Originally Posted by Belloq87 View Post
 

Here's a really solid interview with Branagh.  I'm always interested to hear him talk about his films...

 

 

Thanks for this interview. I was going to watch it in two parts and ended up watching the entire thing in one go because I found it so interesting. I liked the throwaway comment apparently made by Willem Dafoe that it made sense for Branagh to both lead the investigation as Poirot and lead the movie as director. Hadn't really thought about that connection between the two hats he was wearing on-set.


Edited by MrSaxon - 11/12/17 at 4:57am
post #59 of 135
Quote:
Originally Posted by Dent6084 View Post
 

We've already talked about how difficult it would be to adapt The Murder of Roger Ackroyd, and I discovered tonight that Orson Welles adapted it for Campbell Playhouse:

 

 

Less than an hour long, so obviously trimmed down quite a bit, but it has Welles as both Poirot and Dr. Sheppard.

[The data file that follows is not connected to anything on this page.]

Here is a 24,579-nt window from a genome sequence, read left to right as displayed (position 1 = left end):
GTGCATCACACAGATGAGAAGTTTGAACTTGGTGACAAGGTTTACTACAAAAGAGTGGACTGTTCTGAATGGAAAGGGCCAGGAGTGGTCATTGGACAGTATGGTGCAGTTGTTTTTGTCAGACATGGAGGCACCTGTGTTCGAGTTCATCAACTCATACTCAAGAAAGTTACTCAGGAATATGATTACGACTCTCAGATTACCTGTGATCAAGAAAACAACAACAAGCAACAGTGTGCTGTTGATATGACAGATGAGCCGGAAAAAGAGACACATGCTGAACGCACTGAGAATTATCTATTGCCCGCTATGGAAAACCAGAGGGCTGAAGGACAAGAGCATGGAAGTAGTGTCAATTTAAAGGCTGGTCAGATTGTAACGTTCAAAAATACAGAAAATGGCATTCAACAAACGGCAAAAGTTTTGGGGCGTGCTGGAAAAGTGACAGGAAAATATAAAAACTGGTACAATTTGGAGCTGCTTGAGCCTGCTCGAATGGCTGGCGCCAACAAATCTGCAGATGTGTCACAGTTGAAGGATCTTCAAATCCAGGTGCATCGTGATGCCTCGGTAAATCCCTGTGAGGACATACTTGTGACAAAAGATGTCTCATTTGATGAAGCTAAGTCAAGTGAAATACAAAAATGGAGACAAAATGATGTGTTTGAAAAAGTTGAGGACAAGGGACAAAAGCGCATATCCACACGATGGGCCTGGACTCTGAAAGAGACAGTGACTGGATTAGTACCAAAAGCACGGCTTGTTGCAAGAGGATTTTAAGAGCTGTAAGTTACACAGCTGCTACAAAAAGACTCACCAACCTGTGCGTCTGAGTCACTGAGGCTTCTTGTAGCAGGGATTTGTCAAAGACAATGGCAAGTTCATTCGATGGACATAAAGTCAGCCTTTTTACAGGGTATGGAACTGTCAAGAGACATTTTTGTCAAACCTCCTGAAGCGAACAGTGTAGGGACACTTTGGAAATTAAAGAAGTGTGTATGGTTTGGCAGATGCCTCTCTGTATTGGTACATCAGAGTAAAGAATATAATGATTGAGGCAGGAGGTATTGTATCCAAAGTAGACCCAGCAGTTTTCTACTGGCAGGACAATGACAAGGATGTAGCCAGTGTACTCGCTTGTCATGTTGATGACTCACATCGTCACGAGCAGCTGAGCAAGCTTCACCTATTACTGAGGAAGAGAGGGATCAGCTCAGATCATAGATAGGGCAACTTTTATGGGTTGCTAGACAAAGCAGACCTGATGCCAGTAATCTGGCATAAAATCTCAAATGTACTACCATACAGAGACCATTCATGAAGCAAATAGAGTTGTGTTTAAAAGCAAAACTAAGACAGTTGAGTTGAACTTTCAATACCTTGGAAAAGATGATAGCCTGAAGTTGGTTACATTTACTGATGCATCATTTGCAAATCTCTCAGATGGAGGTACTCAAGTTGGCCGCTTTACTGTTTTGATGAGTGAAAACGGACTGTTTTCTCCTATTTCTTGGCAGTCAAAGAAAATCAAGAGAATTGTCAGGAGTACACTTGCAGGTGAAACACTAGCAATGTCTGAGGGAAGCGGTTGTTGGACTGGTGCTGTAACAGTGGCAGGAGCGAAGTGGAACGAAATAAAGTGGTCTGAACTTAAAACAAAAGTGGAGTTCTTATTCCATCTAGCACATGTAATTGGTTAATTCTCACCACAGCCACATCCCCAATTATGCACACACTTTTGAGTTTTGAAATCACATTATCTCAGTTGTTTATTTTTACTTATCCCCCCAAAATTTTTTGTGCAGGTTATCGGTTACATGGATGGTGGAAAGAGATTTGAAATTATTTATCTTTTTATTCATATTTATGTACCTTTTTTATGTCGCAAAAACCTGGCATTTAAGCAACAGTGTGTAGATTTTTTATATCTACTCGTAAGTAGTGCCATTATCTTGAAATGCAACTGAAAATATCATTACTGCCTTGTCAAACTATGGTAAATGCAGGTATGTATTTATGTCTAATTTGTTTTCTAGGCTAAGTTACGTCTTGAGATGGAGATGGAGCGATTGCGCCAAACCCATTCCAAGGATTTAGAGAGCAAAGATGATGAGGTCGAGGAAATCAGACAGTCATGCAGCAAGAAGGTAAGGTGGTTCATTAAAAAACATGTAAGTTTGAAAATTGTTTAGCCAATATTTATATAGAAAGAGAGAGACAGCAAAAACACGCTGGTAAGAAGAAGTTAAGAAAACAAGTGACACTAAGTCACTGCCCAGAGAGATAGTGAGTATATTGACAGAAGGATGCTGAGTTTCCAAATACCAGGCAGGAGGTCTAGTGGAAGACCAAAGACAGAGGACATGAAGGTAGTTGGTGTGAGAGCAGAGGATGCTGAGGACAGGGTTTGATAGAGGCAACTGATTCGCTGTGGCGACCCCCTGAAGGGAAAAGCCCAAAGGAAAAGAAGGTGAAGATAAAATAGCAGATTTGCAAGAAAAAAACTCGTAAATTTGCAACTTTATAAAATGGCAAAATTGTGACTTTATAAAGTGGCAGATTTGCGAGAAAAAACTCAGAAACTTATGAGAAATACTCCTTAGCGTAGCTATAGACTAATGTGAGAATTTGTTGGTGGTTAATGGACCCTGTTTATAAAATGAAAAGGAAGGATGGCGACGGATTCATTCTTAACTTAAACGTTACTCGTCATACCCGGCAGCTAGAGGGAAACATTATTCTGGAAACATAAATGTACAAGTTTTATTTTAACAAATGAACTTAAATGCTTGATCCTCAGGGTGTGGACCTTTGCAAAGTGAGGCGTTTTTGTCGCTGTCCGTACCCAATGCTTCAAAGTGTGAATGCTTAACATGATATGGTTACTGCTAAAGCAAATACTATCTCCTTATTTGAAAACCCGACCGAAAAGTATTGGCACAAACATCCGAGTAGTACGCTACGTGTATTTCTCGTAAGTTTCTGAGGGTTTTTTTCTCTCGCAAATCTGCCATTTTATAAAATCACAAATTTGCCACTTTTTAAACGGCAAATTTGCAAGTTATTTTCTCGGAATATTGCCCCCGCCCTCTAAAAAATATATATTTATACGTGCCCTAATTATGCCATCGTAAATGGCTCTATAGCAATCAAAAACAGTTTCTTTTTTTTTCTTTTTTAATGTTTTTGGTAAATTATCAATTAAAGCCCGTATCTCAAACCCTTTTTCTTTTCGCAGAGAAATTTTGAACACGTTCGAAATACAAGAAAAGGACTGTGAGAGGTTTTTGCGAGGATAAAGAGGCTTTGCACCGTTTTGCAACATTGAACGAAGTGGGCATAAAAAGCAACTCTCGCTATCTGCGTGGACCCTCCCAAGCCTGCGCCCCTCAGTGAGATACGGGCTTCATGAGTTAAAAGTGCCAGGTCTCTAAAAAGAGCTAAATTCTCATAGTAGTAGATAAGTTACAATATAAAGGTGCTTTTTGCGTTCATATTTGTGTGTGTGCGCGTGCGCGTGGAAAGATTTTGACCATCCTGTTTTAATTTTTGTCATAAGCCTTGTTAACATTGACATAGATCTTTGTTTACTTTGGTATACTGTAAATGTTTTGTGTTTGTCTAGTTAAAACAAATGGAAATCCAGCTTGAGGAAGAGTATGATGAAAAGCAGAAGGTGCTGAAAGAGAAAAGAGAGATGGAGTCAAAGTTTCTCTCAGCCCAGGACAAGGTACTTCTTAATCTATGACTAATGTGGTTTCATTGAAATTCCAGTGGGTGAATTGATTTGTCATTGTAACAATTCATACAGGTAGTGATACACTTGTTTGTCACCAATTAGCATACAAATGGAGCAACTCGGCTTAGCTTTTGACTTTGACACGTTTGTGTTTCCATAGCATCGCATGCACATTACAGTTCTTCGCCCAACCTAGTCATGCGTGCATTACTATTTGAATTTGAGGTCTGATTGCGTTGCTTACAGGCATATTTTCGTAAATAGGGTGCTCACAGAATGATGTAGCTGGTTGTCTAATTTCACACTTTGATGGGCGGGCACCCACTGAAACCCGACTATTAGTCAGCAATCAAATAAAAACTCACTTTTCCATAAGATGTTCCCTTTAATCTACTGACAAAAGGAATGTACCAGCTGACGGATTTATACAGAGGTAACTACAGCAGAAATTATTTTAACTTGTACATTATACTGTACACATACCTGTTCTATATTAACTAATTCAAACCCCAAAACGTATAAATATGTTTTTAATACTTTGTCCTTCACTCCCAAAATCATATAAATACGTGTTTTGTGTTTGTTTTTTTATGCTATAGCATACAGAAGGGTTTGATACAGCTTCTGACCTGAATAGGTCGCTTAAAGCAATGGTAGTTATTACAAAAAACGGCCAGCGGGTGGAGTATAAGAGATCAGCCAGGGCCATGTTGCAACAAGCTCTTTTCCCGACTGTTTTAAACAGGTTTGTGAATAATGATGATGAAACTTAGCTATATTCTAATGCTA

This should be a fun listen.  Will check it out tonight.

 

Quote:
Originally Posted by MrSaxon View Post
 

Thanks for this interview. I was going to watch it in two parts and ended up watching the entire thing in one go because I found it so interesting. I liked the throwaway comment apparently made by Willem Dafoe that it made sense for Branagh to both lead the investigation as Poirot and lead the movie as director. Hadn't really thought about that connection between the two hats he was wearing on-set.

The anecdote about Daisy Ridley forgetting a line and that take still ending up in the movie makes me want to see it again so I can be on the lookout for that.

post #60 of 135
Quote: